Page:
At its starting point it will have more certified weapons than the Raptor has after over a decade of operational use.

    What more do you want exactly?

    It hasn't completed the Block 3F testing, has yet to start IOT&E and many of the tests it "passed" in the previous block required intervention by the program personnel to adjust the scenarios to allow the F-35 to pass.

    Not exactly a state of affairs that would give me confidence in capabilities as it stands currently.


  • Banned (with Prison Access) Posts: 272 ✭✭Stars and Stripes


    The Commemorative plaque placed at the San Jacinto Plaza, Mexico City to the San Patricios or Saint Patrick's Battalion of Irish men who sided with the Mexicans in the Mexican–American War of 1846–8.

    "In memory of the Irish soldiers of the heroic St. Patrick's Battalion, martyrs who gave their lives to the Mexican cause in the United States' unjust invasion of 1847"

    Saint_Patrick%27s_battalion_plaque.JPG


    Edit, looking at some of the names it seems the San Patricios were't exclusively Irish men, but since they were predominately Irish and their name I think we'll take the credit :)


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  • Registered Users Posts: 11,174 ✭✭✭✭Captain Chaos


    Twas a cheeky dig at its issues related to overheating. Plus we both know there is no danger of a F-35 being anywhere near a dangerous situation for at least another few Presidencies.

    Rumors going round that Israel have used their first 2 jets delivered in strikes already. They have them 6 months with 3 more delivered recently.

    Have to keep in mind they had their F-16s fly a strike on the Osrak nuclear reactor plant only months after delivery.


  • Registered Users Posts: 3,863 ✭✭✭sparky42



    Christ, the Shornets have been around for nearly 20 years and still don't have a properly functioning oxygen system!

    Hell just look at the Goshawk's it took a strike by the instructors for the usN to finally look at their Oxygen malfunctions.

    Every plane has issues, remember the B2 that crashed and had to be rebuilt due to moisture getting into it's Avionics in Guam...


  • Registered Users Posts: 6,735 ✭✭✭knucklehead6


    sparky42 wrote: »
    Hell just look at the Goshawk's it took a strike by the instructors for the usN to finally look at their Oxygen malfunctions.

    Every plane has issues, remember the B2 that crashed and had to be rebuilt due to moisture getting into it's Avionics in Guam...

    Rebuilt? Was that not a total write off?


  • Registered Users Posts: 3,863 ✭✭✭sparky42


    Rebuilt? Was that not a total write off?

    Nope, think it cost about 2 billion but they rebuilt her:
    http://www.latimes.com/business/la-fi-c1-rebuilding-billion-dollar-bomber-20140320-m-story.html


  • Registered Users Posts: 6,735 ✭✭✭knucklehead6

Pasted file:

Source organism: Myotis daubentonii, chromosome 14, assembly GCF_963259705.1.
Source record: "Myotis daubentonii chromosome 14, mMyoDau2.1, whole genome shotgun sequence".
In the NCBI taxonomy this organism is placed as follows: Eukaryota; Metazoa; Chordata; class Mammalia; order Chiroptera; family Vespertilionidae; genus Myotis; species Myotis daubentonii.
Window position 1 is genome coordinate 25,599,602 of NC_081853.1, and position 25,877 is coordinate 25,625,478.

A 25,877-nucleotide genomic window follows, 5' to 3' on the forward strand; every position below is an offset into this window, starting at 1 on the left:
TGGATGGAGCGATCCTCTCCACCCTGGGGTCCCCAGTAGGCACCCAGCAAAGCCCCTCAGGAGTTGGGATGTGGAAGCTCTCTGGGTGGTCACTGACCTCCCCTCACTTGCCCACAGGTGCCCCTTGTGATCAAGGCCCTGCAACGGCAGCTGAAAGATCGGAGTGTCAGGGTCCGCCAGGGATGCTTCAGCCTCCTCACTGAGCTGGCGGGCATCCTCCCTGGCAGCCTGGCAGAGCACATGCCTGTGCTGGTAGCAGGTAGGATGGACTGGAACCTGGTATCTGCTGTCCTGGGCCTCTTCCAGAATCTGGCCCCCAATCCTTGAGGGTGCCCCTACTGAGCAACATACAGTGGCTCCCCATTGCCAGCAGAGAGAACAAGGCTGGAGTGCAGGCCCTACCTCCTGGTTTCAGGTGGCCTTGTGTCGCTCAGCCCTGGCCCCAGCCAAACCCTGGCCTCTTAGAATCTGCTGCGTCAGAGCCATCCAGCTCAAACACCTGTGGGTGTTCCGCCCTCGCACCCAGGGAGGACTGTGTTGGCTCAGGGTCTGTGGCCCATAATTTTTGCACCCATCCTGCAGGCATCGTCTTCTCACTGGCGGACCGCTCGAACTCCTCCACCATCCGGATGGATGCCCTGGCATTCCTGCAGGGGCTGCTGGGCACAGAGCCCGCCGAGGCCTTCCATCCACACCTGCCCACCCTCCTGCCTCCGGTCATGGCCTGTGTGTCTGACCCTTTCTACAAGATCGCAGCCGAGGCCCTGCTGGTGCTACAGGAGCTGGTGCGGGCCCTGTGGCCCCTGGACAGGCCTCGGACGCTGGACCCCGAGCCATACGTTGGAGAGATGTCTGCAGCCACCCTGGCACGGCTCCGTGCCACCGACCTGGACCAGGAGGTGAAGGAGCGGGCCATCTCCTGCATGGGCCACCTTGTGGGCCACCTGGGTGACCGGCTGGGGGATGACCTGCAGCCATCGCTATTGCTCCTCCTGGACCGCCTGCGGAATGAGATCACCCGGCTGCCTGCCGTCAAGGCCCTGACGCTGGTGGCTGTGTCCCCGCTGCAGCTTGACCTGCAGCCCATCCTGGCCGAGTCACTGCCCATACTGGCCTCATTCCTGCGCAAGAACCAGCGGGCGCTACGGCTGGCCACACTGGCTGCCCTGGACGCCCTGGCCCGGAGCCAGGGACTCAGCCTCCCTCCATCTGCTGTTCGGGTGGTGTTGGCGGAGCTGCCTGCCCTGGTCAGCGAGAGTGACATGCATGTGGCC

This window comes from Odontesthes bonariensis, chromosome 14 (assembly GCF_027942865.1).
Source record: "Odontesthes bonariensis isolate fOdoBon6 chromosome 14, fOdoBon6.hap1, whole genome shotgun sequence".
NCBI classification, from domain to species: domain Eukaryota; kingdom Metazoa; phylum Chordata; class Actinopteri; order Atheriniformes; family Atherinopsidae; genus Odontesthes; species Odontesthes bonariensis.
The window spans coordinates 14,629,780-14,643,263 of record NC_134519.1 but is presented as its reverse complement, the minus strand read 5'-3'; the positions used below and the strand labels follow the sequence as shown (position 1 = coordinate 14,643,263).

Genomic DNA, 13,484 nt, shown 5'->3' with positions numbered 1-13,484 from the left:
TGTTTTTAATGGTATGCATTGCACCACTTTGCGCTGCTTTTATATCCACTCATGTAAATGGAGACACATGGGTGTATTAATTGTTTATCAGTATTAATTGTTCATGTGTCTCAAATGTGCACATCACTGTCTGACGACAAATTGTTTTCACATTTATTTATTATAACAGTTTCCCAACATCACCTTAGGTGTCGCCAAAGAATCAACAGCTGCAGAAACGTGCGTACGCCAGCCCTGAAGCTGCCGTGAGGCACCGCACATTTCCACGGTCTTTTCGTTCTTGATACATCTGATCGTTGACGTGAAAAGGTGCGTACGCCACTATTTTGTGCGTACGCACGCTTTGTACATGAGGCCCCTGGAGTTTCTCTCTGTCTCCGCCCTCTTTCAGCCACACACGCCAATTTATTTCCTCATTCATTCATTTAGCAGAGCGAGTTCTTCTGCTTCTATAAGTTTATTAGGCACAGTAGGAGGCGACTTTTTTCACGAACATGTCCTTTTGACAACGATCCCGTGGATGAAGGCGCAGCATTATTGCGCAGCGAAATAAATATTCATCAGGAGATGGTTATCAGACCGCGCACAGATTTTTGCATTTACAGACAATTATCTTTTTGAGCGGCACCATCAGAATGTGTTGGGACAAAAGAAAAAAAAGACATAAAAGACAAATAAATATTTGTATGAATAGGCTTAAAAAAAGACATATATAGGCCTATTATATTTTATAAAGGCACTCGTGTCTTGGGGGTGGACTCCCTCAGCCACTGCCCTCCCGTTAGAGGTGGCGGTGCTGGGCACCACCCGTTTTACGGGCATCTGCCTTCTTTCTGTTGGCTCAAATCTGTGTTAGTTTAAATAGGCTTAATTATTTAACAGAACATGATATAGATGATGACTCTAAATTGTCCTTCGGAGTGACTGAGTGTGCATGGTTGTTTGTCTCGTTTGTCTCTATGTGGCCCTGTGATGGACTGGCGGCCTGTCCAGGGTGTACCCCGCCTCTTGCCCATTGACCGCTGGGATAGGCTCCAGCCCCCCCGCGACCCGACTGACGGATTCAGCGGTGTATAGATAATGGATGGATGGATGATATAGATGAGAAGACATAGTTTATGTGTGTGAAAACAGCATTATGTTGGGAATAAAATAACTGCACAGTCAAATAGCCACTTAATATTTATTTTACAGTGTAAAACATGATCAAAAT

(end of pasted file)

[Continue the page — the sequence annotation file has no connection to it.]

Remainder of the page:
sparky42 wrote: »

    Apologies. I was mixing it up with the 2008 incident


  • Closed Accounts Posts: 20,297 ✭✭✭✭Jawgap


    A colourised photo of a Deutsche Afrika Korps (DAK) trooper balanced precariously on two M24 Stielhandgranates (Hand Grenades) somewhere in the North African Desert ca.1942/3


    416895.JPG


  • Moderators, Recreation & Hobbies Moderators, Sports Moderators Posts: 15,688 Mod ✭✭✭✭Tabnabs


    All sorts of interesting kit in this shot from the 1960s

    DLpNfP3W0AAVH8G.jpg:large


  • Moderators, Recreation & Hobbies Moderators, Sports Moderators Posts: 15,688 Mod ✭✭✭✭Tabnabs


    B-52_%26_Tu-95.jpg

    B52, Tu95, An124, KC10, all sorts of interesting comparisons sitting side by side from the photo (believed to be taken in the US in early 90s).


  • Moderators, Recreation & Hobbies Moderators, Sports Moderators Posts: 15,688 Mod ✭✭✭✭Tabnabs


    DLpM3BvUIAAw7pc.jpg:large


  • Closed Accounts Posts: 2,948 ✭✭✭gizmo555


    Tabnabs wrote: »
    All sorts of interesting kit in this shot from the 1960s

    DLpNfP3W0AAVH8G.jpg:large

    Impressive attention to detail that the first three aircraft in this HMS Albion flypast are letter coded "A","L","B" ...


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  • Moderators, Recreation & Hobbies Moderators, Sports Moderators Posts: 15,688 Mod ✭✭✭✭Tabnabs


    When you bought a two seater instead of an MPV!

    DHntHjBXgAAcTxl.jpg:large


  • Registered Users Posts: 3,863 ✭✭✭sparky42


    Tabnabs wrote: »
    When you bought a two seater instead of an MPV!

    snip

    Thought the idea for that operation was that they sat on the winglets rather than the wheel?


  • Moderators, Recreation & Hobbies Moderators, Sports Moderators Posts: 15,688 Mod ✭✭✭✭Tabnabs


    Think that was just for the Apache?

    Apache14_gallery__470x296.jpg

    The Mangusta does it differently.

    ec469ca9e0e6c5894199c4b9ac9b1290--military-police-military-aircraft.jpg


  • Moderators, Recreation & Hobbies Moderators, Science, Health & Environment Moderators, Technology & Internet Moderators Posts: 90,681 Mod ✭✭✭✭Capt'n Midnight


    obg1jO2.png


  • Moderators, Recreation & Hobbies Moderators, Sports Moderators Posts: 15,688 Mod ✭✭✭✭Tabnabs


    Winter is coming...

    DMu9YpVVwAAo3jO.jpg


  • Moderators, Recreation & Hobbies Moderators, Sports Moderators Posts: 15,688 Mod ✭✭✭✭Tabnabs


    Keeping the bird corrosion free

    DNECXPbVwAA-QvN.jpg:large


  • Moderators, Recreation & Hobbies Moderators, Sports Moderators Posts: 15,688 Mod ✭✭✭✭Tabnabs


    Maritime patrol, from Ireland to Japan (minus the RAF...)

    DND-o_AVwAAxJyN.jpg:large


  • Registered Users Posts: 3,863 ✭✭✭sparky42


    Tabnabs wrote: »
    Maritime patrol, from Ireland to Japan (minus the RAF...)
    snip

    Where/when was that?


  • Moderators, Recreation & Hobbies Moderators, Sports Moderators Posts: 15,688 Mod ✭✭✭✭Tabnabs


    RIAT, might have been 2016?


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  • Registered Users Posts: 12,248 ✭✭✭✭BoJack Horseman


    Tabnabs wrote: »
    DLpM3BvUIAAw7pc.jpg:large

    For bonus points.
    What is the jet casting the shadow?